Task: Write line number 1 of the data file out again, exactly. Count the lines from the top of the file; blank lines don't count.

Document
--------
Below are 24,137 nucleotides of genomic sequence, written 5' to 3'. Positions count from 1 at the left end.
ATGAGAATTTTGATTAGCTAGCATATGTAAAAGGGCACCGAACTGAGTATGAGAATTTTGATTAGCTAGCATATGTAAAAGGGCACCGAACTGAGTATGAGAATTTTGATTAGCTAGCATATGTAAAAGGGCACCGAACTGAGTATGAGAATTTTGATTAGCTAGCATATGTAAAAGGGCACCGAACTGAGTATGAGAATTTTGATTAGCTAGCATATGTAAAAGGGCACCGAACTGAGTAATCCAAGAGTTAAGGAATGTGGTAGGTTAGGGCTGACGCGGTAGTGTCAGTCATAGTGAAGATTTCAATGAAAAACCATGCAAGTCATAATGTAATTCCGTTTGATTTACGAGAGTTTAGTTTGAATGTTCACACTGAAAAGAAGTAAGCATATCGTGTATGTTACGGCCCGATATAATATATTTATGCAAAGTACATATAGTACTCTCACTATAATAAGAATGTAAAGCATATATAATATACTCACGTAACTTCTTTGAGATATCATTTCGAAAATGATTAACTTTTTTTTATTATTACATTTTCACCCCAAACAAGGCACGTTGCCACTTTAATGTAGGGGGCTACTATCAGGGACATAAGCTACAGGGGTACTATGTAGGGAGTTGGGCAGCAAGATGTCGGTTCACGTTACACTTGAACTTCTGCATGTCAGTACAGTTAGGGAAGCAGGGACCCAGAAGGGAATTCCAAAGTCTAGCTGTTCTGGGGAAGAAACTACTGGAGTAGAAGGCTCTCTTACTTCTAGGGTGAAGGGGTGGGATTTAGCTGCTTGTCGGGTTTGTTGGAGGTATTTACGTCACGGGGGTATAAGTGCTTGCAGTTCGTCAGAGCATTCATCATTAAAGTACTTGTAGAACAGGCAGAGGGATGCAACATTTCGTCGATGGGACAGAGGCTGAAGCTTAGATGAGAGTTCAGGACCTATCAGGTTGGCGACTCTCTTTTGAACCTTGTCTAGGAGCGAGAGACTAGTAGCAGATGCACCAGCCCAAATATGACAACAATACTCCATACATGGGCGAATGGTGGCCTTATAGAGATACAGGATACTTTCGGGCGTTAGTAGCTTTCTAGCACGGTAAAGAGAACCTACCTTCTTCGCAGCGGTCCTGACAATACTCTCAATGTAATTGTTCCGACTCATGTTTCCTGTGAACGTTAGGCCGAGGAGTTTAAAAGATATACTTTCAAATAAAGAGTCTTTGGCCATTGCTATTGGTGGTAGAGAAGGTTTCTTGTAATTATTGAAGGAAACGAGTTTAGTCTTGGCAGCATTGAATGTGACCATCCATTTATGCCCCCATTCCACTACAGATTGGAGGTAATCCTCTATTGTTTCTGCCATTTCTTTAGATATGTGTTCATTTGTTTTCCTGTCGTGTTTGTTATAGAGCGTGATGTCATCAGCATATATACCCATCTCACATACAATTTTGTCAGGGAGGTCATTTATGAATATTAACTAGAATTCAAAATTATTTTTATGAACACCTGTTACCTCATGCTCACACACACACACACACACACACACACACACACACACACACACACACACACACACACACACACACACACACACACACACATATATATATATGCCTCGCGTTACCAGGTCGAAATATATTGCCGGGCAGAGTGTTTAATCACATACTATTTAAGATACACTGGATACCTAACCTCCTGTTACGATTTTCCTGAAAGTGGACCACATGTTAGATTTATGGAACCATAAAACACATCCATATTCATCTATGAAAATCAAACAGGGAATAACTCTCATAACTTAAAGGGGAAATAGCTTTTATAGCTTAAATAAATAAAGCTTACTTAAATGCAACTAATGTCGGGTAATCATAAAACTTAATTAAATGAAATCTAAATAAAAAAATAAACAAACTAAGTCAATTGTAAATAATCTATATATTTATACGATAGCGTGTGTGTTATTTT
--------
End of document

Below are 24,137 nucleotides of genomic sequence, written 5' to 3'. Positions count from 1 at the left end.